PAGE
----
This is a fully-functional Dodge Avenger cutaway IROC race car. It comes with two sets of body panels so the new owner can decide if they want to keep it in “cutaway” mode as it is now, or bolt on the full body and take it racing.
This vehicle was driven in International Race of Champions (IROC) from 1993 through to the 1995 seasons, after this it was used as a promotional car for the Marlboro Racing Experience. It’s powered by a 355 cubic inch V8, it has a 4-speed manual transmission, and it’s being offered for sale out of Indianapolis, Indiana.
Fast Facts – A Dodge Avenger Cutaway IROC Race Car
- The International Race of Champions (IROC) was a motorsport series that ran from 1974 to 2006. It was conceived by Roger Penske, a renowned American race car driver, team owner, and businessman working with Les Richter and Mike Phelps.
- The purpose of IROC was to bring together the world’s top drivers from various racing disciplines and pit them against each other in identical cars to determine the best all-around driver.
- IROC featured a diverse lineup of drivers, including champions from different racing disciplines such as NASCAR, Formula 1, IndyCar, and sports car racing.
- The car you see in this article is a Dodge Avenger IROC race car with a tube-frame chassis built by Banjo’s Performance Center. It’s powered by a 355 cubic inch Dodge V8 with a four-barrel carburetor, and power is sent to the quick-change rear differential via a four-speed manual transmission.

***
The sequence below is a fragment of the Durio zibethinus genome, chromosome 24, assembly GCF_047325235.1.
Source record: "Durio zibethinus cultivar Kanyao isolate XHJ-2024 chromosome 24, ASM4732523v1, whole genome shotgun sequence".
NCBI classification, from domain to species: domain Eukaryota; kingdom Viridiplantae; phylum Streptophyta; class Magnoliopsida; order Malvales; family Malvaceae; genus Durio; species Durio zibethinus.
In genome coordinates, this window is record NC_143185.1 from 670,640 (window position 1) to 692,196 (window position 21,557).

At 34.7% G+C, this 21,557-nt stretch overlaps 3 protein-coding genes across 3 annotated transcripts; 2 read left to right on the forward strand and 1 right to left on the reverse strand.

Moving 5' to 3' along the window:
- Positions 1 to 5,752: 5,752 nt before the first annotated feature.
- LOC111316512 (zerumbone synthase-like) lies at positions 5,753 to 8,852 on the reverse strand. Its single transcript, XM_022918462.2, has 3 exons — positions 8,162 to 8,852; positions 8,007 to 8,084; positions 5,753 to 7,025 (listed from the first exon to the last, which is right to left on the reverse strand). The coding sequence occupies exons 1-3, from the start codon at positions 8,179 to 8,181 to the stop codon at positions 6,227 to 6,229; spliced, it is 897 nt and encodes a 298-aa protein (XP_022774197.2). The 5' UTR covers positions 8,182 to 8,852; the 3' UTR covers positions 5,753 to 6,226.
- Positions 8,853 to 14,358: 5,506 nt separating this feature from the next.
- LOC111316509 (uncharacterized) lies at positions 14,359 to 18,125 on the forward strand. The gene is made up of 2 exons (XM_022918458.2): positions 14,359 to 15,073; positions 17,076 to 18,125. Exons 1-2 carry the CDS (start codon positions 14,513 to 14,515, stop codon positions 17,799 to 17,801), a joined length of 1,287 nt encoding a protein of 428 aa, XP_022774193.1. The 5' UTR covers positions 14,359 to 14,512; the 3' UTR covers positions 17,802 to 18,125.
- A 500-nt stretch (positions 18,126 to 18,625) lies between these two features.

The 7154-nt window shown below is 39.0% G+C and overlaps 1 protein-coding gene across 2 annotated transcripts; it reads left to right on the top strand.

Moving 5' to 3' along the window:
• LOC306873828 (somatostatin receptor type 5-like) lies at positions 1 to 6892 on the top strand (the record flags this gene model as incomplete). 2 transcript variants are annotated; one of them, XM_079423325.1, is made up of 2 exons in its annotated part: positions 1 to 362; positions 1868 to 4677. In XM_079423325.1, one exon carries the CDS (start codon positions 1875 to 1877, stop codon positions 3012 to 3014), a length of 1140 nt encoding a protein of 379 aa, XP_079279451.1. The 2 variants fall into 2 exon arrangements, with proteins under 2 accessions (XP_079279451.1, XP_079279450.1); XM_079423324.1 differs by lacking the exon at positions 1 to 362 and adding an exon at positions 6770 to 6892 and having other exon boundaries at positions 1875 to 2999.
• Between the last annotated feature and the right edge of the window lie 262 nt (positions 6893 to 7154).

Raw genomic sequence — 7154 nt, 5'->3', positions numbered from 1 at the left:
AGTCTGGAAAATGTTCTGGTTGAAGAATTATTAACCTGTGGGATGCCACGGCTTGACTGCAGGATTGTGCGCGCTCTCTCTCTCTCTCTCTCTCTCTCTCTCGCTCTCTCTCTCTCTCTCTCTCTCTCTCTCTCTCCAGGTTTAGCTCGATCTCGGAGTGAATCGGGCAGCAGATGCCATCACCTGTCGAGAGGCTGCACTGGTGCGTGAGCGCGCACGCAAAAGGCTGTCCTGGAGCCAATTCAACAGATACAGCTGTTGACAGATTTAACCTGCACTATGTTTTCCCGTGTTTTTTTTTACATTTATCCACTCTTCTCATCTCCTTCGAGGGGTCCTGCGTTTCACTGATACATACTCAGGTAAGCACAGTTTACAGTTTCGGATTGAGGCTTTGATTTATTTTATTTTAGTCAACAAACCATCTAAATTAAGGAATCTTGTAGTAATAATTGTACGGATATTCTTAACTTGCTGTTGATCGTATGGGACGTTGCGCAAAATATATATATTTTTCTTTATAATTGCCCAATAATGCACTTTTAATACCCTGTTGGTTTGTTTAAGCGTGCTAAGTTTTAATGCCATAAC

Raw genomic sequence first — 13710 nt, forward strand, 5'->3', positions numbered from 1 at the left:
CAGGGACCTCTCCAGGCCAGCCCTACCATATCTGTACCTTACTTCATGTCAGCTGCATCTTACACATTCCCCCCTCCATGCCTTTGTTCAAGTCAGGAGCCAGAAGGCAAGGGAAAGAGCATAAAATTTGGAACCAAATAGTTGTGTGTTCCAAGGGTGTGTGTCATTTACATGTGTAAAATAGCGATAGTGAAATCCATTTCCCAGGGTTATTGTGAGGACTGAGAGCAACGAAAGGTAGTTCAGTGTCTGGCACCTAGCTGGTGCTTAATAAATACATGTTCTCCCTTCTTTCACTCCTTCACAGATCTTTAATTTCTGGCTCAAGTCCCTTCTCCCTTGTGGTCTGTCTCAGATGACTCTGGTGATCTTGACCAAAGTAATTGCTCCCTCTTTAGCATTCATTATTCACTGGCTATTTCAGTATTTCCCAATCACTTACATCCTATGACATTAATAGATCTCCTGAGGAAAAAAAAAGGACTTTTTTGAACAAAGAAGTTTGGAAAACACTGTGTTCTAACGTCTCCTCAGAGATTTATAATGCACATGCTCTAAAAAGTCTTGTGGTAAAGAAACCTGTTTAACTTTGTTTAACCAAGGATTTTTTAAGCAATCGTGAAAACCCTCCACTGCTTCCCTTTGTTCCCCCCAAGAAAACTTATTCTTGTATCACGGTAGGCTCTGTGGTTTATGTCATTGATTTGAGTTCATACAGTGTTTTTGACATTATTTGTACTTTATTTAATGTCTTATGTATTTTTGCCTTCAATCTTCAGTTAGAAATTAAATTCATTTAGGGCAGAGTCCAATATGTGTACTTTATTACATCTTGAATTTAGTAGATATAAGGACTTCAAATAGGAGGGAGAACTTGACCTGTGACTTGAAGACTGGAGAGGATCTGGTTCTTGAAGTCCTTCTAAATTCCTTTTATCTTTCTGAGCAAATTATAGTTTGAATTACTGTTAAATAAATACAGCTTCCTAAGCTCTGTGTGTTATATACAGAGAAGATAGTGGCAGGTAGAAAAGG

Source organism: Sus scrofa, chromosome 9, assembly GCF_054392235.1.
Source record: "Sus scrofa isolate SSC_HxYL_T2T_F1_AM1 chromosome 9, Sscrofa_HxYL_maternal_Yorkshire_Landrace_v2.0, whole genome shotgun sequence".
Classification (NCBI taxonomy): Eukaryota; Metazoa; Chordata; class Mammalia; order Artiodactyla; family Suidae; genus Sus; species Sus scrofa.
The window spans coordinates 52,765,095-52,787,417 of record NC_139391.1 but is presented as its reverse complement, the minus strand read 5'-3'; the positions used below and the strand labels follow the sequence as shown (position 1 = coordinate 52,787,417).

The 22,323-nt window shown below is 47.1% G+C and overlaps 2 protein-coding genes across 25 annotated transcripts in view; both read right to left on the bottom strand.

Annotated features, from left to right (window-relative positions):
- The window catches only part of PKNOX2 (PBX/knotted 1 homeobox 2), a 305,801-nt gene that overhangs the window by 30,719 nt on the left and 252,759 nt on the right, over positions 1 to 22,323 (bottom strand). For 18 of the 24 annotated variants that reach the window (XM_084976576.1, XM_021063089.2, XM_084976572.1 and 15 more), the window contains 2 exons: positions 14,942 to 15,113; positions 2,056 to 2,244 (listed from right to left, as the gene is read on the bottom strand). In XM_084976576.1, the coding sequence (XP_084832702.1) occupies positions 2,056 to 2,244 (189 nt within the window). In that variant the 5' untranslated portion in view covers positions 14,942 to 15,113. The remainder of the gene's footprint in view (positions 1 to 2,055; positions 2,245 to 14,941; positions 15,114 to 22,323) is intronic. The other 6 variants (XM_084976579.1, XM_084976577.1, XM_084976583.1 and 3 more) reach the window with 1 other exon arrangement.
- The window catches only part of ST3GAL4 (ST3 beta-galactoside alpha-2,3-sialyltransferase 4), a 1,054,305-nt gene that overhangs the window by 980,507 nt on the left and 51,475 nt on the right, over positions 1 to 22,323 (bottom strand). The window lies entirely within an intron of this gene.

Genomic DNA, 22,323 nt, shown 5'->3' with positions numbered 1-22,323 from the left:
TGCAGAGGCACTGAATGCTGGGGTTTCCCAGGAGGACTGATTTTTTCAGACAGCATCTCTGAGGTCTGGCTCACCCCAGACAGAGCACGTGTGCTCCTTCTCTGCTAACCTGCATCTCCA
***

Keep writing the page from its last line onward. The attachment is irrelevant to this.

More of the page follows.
- According to its logbook this car was driven by many major icons of American motorsport including Dale Earnhardt, Al Unser Jnr, Kyle Petty, Steve Kinser, Davy Jones, Ricky Rudd, and Australian driver Geoff Brabham.
The Dodge Avenger IROC Race Car
This vehicle was built specifically to race in the International Race of Champions (IROC), a series in which all the cars are identical in order to showcase the skills of the driver. All cars made for the series at this time would have followed the same formula as this Dodge Avenger silhouette race car.
This car started out with a tubular steel spaceframe chassis that was built by the team over at Banjo’s Performance Center in Arden, North Carolina. The driver sits on the left in a racing seat with a full five-point harness, and the car has a built-in fire suppression system.
Power is provided by a front-mounted 355 cubic inch V8 topped with a four-barrel carburetor, an MSD electronic ignition system, and the left valve cover and oil tank have been fitted with transparent windows to show the internal workings when the engine is running.
Power is sent back through a four-speed manual transmission with a Hurst shifter to a quick-change differential which sits in a live axle in the rear. The car has independent front suspension, and all four corners are adjustable, with disc brakes at each wheel to provide stopping power.
It has a rear-mounted fuel cell, 15” wheels with Goodyear racing slicks, and it comes with two complete sets of body panels. The body work its currently wearing is the “cutaway” version, it also has a full version for normal racing activities.
Above Video: This is the complete first race of the 1993 IROC season, see if you can spot the car shown in this article in its original white bodywork.